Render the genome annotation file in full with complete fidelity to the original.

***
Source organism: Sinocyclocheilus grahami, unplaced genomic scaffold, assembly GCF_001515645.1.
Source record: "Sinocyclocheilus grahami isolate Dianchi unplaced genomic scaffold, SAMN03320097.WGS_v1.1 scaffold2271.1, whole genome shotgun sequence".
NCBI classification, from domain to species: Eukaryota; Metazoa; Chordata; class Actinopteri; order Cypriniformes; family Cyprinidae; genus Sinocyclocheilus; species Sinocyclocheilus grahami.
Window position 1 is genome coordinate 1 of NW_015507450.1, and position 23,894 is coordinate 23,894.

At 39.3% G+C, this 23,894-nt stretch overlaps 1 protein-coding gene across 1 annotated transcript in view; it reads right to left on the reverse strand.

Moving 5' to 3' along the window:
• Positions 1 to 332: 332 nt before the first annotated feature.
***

Source organism: Sinocyclocheilus grahami, unplaced genomic scaffold, assembly GCF_001515645.1.
Source record: "Sinocyclocheilus grahami isolate Dianchi unplaced genomic scaffold, SAMN03320097.WGS_v1.1 scaffold2271.1, whole genome shotgun sequence".
NCBI classification, from domain to species: Eukaryota; Metazoa; Chordata; class Actinopteri; order Cypriniformes; family Cyprinidae; genus Sinocyclocheilus; species Sinocyclocheilus grahami.
Window position 1 is genome coordinate 1 of NW_015507450.1, and position 23,894 is coordinate 23,894.

At 39.3% G+C, this 23,894-nt stretch overlaps 1 protein-coding gene across 1 annotated transcript in view; it reads right to left on the reverse strand.

Moving 5' to 3' along the window:
• Positions 1 to 332: 332 nt before the first annotated feature.